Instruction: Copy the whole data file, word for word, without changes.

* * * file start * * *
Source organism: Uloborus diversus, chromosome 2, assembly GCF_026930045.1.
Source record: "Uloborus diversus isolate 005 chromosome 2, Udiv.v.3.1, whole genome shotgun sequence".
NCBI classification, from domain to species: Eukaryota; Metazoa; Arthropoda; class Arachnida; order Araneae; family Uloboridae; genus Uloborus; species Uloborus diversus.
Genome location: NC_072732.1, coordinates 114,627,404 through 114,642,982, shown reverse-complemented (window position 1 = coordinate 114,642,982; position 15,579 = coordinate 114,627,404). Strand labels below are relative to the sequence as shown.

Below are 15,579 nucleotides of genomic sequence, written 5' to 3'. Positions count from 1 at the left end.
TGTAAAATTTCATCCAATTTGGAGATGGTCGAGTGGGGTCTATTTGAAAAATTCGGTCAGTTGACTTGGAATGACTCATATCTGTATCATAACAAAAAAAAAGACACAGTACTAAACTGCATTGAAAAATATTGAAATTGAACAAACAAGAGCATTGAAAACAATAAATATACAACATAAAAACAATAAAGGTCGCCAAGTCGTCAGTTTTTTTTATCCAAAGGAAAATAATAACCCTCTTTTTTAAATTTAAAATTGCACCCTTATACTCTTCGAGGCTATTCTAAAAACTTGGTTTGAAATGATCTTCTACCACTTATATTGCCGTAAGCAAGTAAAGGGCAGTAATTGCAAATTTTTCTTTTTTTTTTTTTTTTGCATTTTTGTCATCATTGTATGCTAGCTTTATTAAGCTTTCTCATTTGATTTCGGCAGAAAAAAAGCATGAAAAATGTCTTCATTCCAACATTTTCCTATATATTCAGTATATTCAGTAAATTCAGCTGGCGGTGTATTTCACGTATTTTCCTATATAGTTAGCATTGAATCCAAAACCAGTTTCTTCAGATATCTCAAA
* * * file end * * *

Source organism: Uloborus diversus, chromosome 2, assembly GCF_026930045.1.
Source record: "Uloborus diversus isolate 005 chromosome 2, Udiv.v.3.1, whole genome shotgun sequence".
NCBI classification, from domain to species: Eukaryota; Metazoa; Arthropoda; class Arachnida; order Araneae; family Uloboridae; genus Uloborus; species Uloborus diversus.
Genome location: NC_072732.1, coordinates 114,627,404 through 114,642,982, shown reverse-complemented (window position 1 = coordinate 114,642,982; position 15,579 = coordinate 114,627,404). Strand labels below are relative to the sequence as shown.

Below are 15,579 nucleotides of genomic sequence, written 5' to 3'. Positions count from 1 at the left end.
TGTAAAATTTCATCCAATTTGGAGATGGTCGAGTGGGGTCTATTTGAAAAATTCGGTCAGTTGACTTGGAATGACTCATATCTGTATCATAACAAAAAAAAAGACACAGTACTAAACTGCATTGAAAAATATTGAAATTGAACAAACAAGAGCATTGAAAACAATAAATATACAACATAAAAACAATAAAGGTCGCCAAGTCGTCAGTTTTTTTTATCCAAAGGAAAATAATAACCCTCTTTTTTAAATTTAAAATTGCACCCTTATACTCTTCGAGGCTATTCTAAAAACTTGGTTTGAAATGATCTTCTACCACTTATATTGCCGTAAGCAAGTAAAGGGCAGTAATTGCAAATTTTTCTTTTTTTTTTTTTTTTGCATTTTTGTCATCATTGTATGCTAGCTTTATTAAGCTTTCTCATTTGATTTCGGCAGAAAAAAAGCATGAAAAATGTCTTCATTCCAACATTTTCCTATATATTCAGTATATTCAGTAAATTCAGCTGGCGGTGTATTTCACGTATTTTCCTATATAGTTAGCATTGAATCCAAAACCAGTTTCTTCAGATATCTCAAA